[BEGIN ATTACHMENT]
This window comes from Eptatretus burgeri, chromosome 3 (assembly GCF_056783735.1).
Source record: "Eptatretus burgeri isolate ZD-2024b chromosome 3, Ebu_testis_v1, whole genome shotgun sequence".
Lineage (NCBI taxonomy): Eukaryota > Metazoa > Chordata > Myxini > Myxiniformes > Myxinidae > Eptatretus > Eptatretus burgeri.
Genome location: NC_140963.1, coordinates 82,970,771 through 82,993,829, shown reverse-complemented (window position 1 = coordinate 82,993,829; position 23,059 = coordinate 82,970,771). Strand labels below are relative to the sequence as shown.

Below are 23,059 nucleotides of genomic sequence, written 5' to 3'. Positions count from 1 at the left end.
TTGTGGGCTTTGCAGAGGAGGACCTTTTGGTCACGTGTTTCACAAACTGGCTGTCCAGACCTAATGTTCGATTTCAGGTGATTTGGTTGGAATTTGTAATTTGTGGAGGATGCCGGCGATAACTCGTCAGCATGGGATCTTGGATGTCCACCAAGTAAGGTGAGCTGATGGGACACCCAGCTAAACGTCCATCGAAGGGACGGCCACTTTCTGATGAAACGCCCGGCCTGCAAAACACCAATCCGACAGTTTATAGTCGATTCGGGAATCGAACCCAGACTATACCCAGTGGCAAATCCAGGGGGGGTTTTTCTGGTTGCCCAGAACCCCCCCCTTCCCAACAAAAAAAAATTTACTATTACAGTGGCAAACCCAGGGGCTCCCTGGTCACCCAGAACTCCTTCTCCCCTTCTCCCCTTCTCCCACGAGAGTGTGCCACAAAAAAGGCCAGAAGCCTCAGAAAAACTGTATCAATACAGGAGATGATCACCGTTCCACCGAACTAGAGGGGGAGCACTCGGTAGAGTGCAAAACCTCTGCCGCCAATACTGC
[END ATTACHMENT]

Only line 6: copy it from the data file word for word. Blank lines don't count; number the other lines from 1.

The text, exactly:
TTGTGGGCTTTGCAGAGGAGGACCTTTTGGTCACGTGTTTCACAAACTGGCTGTCCAGACCTAATGTTCGATTTCAGGTGATTTGGTTGGAATTTGTAATTTGTGGAGGATGCCGGCGATAACTCGTCAGCATGGGATCTTGGATGTCCACCAAGTAAGGTGAGCTGATGGGACACCCAGCTAAACGTCCATCGAAGGGACGGCCACTTTCTGATGAAACGCCCGGCCTGCAAAACACCAATCCGACAGTTTATAGTCGATTCGGGAATCGAACCCAGACTATACCCAGTGGCAAATCCAGGGGGGGTTTTTCTGGTTGCCCAGAACCCCCCCCTTCCCAACAAAAAAAAATTTACTATTACAGTGGCAAACCCAGGGGCTCCCTGGTCACCCAGAACTCCTTCTCCCCTTCTCCCCTTCTCCCACGAGAGTGTGCCACAAAAAAGGCCAGAAGCCTCAGAAAAACTGTATCAATACAGGAGATGATCACCGTTCCACCGAACTAGAGGGGGAGCACTCGGTAGAGTGCAAAACCTCTGCCGCCAATACTGC